THE IMPACT OF TYPE 2 DIABETES ON THE CARDIOVASCULAR SYSTEM IN MALE AND FEMALE RATS
Keywords:type 2 diabetes, functional state of the cardiovascular system, sex differences, rats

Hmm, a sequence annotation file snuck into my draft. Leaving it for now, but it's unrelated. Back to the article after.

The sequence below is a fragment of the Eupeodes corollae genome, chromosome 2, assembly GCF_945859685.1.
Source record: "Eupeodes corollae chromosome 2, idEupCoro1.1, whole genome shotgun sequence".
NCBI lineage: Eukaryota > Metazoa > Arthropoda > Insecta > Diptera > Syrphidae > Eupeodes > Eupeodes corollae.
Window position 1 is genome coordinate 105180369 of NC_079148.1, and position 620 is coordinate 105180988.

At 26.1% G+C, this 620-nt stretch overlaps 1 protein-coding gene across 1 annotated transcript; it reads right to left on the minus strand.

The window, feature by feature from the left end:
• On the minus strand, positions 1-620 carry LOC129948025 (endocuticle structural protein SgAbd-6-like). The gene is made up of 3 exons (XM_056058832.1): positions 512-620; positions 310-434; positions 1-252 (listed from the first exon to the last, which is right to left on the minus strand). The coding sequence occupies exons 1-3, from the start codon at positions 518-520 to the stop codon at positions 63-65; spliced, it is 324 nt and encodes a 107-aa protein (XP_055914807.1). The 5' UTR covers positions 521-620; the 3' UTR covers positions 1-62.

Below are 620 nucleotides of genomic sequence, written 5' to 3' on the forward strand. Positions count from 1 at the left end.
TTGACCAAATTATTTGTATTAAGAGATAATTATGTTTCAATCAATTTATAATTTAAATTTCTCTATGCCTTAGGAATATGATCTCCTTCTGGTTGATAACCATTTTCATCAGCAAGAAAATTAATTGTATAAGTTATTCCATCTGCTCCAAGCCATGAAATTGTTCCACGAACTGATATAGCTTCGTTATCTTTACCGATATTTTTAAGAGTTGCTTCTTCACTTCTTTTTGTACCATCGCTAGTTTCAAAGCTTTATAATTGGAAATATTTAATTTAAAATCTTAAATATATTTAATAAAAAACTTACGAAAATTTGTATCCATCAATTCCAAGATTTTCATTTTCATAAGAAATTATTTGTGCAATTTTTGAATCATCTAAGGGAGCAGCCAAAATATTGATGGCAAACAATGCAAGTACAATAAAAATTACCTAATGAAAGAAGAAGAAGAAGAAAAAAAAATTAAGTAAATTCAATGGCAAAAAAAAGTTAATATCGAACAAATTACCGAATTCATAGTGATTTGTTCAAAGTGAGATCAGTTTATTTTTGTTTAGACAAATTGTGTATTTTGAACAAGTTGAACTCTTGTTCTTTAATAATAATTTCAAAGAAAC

Introduction. Type 2 diabetes mellitus is one of the main factors of the cardiovascular risk, which leads to a disproportionate increase in cardiovascular events in women and men. While the greater excess risk of diabetic vascular complications in women compared with men has been described, mechanisms underpinning the sex difference have not been identified in full. The aim of this study was to determine the impact of type 2 diabetes (T2D) on the functional state of the cardiovascular system in male and female rats. Materials and Methods. T2D was induced in male and female Wistar rats by a high-caloric diet during 14 weeks combined with intraperitoneal injections of 25 mg/kg streptozotocin twice per week. At the end of the study electrocardiograms were recorded in leads II. A comparative analysis of changes in the functional state of the heart in male and female rats with experimental T2D was conducted. Results. It was established that T2D, independently of gender, results in the formation of pathologically accelerated rhythm and sinus tachycardia in experimental animals. Experimental T2D led to the prolongation of the systole in rats of both sex and decreasing of R-wave voltage in males in comparison with control group. In addition, T2D was accompanied by multidirectional impact on the atrial function in the heart of both sexes: P wave’ amplitude was increased in females while it was decreased in males, what can indicate either right or left atrial enlargement. It was found that T2D promotes the development of myocardial diastolic dysfunction in females, in contrast to males, which was confirmed by prolongation of T-P interval and a decrease of amplitude and duration of the T wave in comparison with intact female rats. Conclusions. T2D, independently of gender, caused cardiac arrhythmias, functional changes in atrial and ventricular conduction, but only in females, in contrast to males, was accompanied by the development of myocardial diastolic dysfunction. This data justify the necessity of personalized- and gender-specific therapy development for the prevention and management of diabetic cardiovascular complications.
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